In administering the Trial, the Australian Government Department of Social Services (DSS) undertook extensive consultation with industry and stakeholders, developed a communications strategy, established governance arrangements across key departments and developed risk management plans. In addition, DSS conducted separate procurement processes to engage a provider of the Cashless Debit Card and an evaluator of the Trial.

KEY LEARNINGS 

The key learnings from the ANAO’s audit for all entities responsible for the development and/or implementation of a trial include:

1. Define the trial’s objectives at the outset (ask: what are the ‘success factors’?).

2. Establish robust processes which will enable you to comprehensively evaluate the trial against those pre-defined objectives, and ensure those process are actually followed throughout the life of the trial. In particular:

  • key performance indicators should cover operational aspects of the trial, such as efficiency (including cost efficiency)
  • ensure you can measure the impact of the trial.

3. Identify risks relating to the trial and regularly review them throughout the life of the trial to ensure that appropriate mitigation strategies and treatments are in place, including:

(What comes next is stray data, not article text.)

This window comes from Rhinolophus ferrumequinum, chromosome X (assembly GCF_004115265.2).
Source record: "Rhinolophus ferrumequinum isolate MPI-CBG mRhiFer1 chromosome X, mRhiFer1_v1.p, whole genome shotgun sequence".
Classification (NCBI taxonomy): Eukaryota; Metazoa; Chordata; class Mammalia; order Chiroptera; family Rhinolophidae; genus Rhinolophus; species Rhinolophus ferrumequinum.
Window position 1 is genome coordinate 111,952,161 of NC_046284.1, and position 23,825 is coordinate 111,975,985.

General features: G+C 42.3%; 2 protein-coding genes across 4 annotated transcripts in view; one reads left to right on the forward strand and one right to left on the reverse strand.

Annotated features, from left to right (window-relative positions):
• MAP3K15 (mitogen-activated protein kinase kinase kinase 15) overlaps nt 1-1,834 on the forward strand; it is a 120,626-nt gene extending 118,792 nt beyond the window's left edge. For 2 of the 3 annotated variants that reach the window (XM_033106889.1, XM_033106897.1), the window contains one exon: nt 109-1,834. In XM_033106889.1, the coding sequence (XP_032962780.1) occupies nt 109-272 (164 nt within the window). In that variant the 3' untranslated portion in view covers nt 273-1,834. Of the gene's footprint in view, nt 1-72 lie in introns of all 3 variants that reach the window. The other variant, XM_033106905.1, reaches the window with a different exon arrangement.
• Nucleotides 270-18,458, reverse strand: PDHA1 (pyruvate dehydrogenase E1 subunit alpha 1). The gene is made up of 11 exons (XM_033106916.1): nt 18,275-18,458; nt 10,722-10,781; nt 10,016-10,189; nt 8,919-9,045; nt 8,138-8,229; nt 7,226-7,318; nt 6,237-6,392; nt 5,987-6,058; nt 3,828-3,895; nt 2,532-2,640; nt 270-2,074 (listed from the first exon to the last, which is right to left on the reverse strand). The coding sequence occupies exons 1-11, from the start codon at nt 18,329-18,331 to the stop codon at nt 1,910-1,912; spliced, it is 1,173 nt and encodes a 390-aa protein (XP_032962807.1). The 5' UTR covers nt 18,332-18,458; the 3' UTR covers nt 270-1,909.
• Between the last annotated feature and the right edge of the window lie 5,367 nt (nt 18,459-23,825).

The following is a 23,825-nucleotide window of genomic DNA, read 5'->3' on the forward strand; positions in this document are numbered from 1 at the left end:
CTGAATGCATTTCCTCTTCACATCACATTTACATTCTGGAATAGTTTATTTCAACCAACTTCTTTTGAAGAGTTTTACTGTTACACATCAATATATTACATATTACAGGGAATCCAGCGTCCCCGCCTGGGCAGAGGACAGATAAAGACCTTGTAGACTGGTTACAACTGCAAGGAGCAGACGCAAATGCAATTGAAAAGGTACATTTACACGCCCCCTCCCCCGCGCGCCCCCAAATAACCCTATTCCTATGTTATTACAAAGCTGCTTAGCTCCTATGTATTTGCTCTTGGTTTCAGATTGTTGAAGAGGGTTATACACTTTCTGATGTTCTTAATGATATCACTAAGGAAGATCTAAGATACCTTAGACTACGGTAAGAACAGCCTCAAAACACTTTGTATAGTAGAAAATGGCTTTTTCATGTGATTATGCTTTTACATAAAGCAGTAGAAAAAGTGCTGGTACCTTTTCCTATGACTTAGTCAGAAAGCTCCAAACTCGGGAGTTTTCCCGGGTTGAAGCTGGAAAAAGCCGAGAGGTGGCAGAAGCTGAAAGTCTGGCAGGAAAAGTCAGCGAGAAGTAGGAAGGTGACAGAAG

• ensuring you establish appropriate arrangements for consultation
  • ensuring the trial is responsive to operational issues
  • developing a risk plan and actively monitoring risks that are identified in the risk plan.

4. Ensure that there are clear decision points for adopting, exiting or expanding the implementation of the trial.

5. Consider whether the trial has been designed to adequately test the scalability of the program or service that is the subject of the trial. If broader implementation is a possible outcome of the trial:

  • ensure the trial is conducted so that scalability can be tested
  • if scalability is tested, ensure you have processes in place to undertake further evaluation of the trial.

6. If a procurement or grants process needs to be conducted for the purpose of implementing the trial, evaluate tenders fairly and consistently and in accordance with the processes prescribed in the relevant approach to market documentation and the Commonwealth Procurement Rules or the Commonwealth Grants Rules and Guidelines (as applicable).

7. Keep comprehensive records of your compliance with all processes for audit trail purposes. In particular, there should be an audit trail which enables you to demonstrate whether or not the trial objectives have been met.